Save $3 when you spend $5... magic.

Save $3 when you spend $5… magic.

Americans love to save. And what better way to save than to spend? Using coupons of course! I am in the process of moving into a new apartment (yes, you will see me at IKEA this weekend) and, as part of that move, I signed up for the USPS mail forwarding service.

I was very impressed that USPS (a) gave me the option to register online for my mail forwarding, (b) offered me the service for free, and (c) as an added bonus, emailed me a “mover’s welcome pack” of coupons to moving-relevant retailers such as Target, Pier 1, Verizon, and Budget rental. Sweet.

I giddily printed them all out, satisfyingly cut them along the dotted lines like a kid in arts and craft class, and proudly tucked them into the file-folder compartment of my wallet. It reminded me of my childhood, when I used to accompany my mother to the grocery store (good old “Super Stop & Shop”). She would inevitably have a chunk of coupons culled from that weeks’ flyer sheets, which always came nestled in the newspaper (that was also back in the day when we used to get a lot more post).

Nowadays of course most coupons don’t even require printing my CVS coupons are sent automatically to my CVS card, and most coupons are read directly from your smart phone. But Americans still love coupons as much as always. Coupons were invented in the US in the late 19th century (first pioneered by the Coca-Cola company) and 48% of American consumers today use coupons (a higher figure as compared to other countries in the survey).

So, let’s get spending! I mean, saving.

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Filed under Consumerism, Money, Shopping

Candied apples

Does this count as one of my 5 daily servings of fruits and vegetables?

Does this count as one of my 5 daily servings of fruits and vegetables?

One of the highlights of my recent trip to the mall was the opportunity to consume one of my childhood favorites: candy apples.  AKA candied apples or (outside of the US apparently) toffee apples. It’s a tart green granny smith apple, dipped in red sugar candy coating, and impaled with a stick inserted in the core as a handle.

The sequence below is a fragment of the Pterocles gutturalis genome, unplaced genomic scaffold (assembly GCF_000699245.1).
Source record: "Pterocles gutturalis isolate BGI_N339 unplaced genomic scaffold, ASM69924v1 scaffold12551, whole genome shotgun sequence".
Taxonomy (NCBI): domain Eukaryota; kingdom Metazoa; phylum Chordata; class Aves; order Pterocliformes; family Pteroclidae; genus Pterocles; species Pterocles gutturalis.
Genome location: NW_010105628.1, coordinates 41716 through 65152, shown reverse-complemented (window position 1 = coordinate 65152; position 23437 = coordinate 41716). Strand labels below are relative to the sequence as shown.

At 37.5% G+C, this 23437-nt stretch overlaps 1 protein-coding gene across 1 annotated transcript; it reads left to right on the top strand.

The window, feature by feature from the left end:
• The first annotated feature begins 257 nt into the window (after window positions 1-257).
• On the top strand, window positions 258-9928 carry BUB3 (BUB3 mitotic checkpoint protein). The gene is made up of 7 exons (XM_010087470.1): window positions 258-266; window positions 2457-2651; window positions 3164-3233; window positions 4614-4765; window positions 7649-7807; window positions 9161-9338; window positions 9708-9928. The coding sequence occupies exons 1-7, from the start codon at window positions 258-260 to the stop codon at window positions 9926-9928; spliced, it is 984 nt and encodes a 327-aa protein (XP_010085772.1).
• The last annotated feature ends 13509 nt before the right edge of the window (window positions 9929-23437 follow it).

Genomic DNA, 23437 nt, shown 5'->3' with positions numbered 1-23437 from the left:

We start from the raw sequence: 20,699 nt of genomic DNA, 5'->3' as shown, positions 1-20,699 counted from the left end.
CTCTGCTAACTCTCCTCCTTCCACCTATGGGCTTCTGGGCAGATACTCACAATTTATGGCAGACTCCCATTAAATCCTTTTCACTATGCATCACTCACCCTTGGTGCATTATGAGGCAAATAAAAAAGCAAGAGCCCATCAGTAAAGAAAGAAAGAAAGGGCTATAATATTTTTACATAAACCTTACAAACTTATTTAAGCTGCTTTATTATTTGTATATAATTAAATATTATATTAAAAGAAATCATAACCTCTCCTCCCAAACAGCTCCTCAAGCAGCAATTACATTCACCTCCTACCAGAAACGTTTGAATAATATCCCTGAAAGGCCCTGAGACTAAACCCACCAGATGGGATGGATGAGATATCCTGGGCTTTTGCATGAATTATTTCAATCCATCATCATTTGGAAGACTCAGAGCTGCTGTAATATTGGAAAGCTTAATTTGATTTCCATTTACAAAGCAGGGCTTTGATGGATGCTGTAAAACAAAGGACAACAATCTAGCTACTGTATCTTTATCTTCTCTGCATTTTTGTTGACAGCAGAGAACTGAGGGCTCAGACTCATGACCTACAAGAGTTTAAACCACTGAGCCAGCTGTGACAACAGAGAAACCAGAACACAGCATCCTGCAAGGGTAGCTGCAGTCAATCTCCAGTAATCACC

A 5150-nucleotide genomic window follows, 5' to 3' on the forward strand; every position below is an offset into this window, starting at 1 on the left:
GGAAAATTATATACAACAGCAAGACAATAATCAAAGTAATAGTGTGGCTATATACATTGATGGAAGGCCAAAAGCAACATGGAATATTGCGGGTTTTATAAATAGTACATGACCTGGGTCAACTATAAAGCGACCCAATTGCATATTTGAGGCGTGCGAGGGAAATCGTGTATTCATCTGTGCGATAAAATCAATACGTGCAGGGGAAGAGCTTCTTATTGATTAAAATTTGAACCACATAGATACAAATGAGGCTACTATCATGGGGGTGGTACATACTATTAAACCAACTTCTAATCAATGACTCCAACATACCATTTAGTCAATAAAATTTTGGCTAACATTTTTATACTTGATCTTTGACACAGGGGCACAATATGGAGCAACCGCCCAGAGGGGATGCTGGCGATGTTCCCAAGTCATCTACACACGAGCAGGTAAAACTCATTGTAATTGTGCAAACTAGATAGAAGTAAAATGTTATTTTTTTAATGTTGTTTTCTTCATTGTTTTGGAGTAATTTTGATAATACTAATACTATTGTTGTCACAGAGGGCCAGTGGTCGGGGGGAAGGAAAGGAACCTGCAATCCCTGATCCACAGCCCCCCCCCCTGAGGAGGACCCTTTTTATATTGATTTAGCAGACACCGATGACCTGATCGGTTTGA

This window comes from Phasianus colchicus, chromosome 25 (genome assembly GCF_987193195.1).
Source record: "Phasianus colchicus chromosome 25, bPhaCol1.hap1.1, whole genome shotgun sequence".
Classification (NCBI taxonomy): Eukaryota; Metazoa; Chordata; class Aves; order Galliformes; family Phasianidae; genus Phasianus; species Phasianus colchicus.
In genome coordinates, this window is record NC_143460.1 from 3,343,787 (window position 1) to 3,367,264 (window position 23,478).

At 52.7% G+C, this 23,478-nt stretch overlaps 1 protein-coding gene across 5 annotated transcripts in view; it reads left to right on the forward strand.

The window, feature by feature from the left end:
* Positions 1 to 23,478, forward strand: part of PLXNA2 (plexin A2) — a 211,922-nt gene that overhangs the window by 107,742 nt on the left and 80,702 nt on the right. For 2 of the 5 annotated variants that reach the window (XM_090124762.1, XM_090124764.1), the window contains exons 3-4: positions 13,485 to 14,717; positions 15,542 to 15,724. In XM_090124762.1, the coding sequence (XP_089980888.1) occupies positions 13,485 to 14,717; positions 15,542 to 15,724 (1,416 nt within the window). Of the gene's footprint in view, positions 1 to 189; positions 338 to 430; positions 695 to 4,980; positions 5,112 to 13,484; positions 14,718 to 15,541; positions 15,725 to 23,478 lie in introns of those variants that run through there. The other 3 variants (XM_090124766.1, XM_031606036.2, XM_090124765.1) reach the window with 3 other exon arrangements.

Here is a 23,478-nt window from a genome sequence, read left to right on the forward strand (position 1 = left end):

I have memories of eating them growing up, especially in the fall season, at Halloween or those traveling amusement parks that would come to town. I also remember there being a scare – in true American fear-thy-neighbor fashion – that some unspeakably evil neighbors had hidden razor blades inside seemingly innocuous candy apples and handed them out to unsuspecting trick-or-treating children. I think it was nothing more than an urban legend, but the fear of poisoned candy was forever branded on my impressionable child’s heart. Having mom cut your candy apple open for inspection was just not the same as crunching that delightful bite directly from the stick.

The apples for sale at the mall were actually caramel apples, not candy apples. It’s a similar idea, but the apple-on-a-stick is rolled in caramel instead of red sugar coating. But these weren’t your normal caramel apples either. These were caramel-apples-on-steroids that had collided with the candy bar rack at the drug store and ricocheted back into your face with diabetic force.

The Rocky Mountain Chocolate Company – a chain I had never heard of before this visit – has evidently taken caramel apples to the next level. Only in America: in addition to the “basic” candy apple and caramel apple (which no one seems to actually order), it serves up caramel apples coated with M&Ms, caramel apples covered with Snicker’s candy bars, English toffee caramel apples, nut-coated caramel apples, rocky road caramel apples, and a so-called “cheesecake apple.”

AND, my personal favorite, my over-the-top-caramel-apple-of-choice, was the Reese’s Peanut Butter Cup Caramel Apple. Yes, you read that correctly. An apple, covered in sticky caramel, then covered in crumbled up Reese’s peanut butter cups, then covered again in chocolate. Yes, it was as awesome as it sounds.

When I ordered it, the clerk asked me if I wanted it sliced up into pieces. I don’t know how you would possibly manage to eat it without getting it cut, because otherwise you’d have to bite through a one inch thick layer of candy and caramel to even get to the apple’s skin.

That apple made me immeasurably happy. But, it was somewhat offset by the sadness I felt at the fact that: (a) I was the only customer standing in line that was not visibly obese; (b) The Rocky Mountain Chocolate Company had a loyalty card with promotions like “buy four apples, get the fifth free”; and (c) most of the other customers had the loyalty card, were clearly regulars, and were buying multiple apples.


Filed under Food

One coffee with milk (and waste)

K-CupI drink a lot of coffee at work. (Actually, the words “at work” could be removed from that sentence.) But, sadly, the office doesn’t have a coffee maker with a pot full of warm brewed coffee, or a waitress that comes around and refills my mug.